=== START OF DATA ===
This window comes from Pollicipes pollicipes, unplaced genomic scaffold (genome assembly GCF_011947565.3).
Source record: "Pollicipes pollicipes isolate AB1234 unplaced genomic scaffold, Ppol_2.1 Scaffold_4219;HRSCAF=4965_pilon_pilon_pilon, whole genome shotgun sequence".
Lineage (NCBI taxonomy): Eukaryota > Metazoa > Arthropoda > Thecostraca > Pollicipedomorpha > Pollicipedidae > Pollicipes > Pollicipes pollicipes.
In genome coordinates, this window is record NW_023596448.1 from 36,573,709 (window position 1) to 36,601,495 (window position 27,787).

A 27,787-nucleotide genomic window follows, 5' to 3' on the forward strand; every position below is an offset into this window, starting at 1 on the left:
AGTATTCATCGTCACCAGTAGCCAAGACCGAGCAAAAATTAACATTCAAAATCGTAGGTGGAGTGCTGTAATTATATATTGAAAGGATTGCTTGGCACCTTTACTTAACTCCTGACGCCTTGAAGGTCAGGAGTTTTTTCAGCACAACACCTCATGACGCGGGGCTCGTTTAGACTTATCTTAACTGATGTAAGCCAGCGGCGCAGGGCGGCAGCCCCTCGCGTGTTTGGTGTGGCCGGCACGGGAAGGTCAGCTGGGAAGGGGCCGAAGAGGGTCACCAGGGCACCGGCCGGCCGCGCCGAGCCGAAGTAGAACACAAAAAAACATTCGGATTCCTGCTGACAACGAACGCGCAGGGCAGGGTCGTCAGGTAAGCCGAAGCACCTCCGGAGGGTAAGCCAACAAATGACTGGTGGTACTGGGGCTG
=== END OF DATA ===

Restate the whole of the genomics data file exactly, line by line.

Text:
This window comes from Pollicipes pollicipes, unplaced genomic scaffold (genome assembly GCF_011947565.3).
Source record: "Pollicipes pollicipes isolate AB1234 unplaced genomic scaffold, Ppol_2.1 Scaffold_4219;HRSCAF=4965_pilon_pilon_pilon, whole genome shotgun sequence".
Lineage (NCBI taxonomy): Eukaryota > Metazoa > Arthropoda > Thecostraca > Pollicipedomorpha > Pollicipedidae > Pollicipes > Pollicipes pollicipes.
In genome coordinates, this window is record NW_023596448.1 from 36,573,709 (window position 1) to 36,601,495 (window position 27,787).

A 27,787-nucleotide genomic window follows, 5' to 3' on the forward strand; every position below is an offset into this window, starting at 1 on the left:
AGTATTCATCGTCACCAGTAGCCAAGACCGAGCAAAAATTAACATTCAAAATCGTAGGTGGAGTGCTGTAATTATATATTGAAAGGATTGCTTGGCACCTTTACTTAACTCCTGACGCCTTGAAGGTCAGGAGTTTTTTCAGCACAACACCTCATGACGCGGGGCTCGTTTAGACTTATCTTAACTGATGTAAGCCAGCGGCGCAGGGCGGCAGCCCCTCGCGTGTTTGGTGTGGCCGGCACGGGAAGGTCAGCTGGGAAGGGGCCGAAGAGGGTCACCAGGGCACCGGCCGGCCGCGCCGAGCCGAAGTAGAACACAAAAAAACATTCGGATTCCTGCTGACAACGAACGCGCAGGGCAGGGTCGTCAGGTAAGCCGAAGCACCTCCGGAGGGTAAGCCAACAAATGACTGGTGGTACTGGGGCTG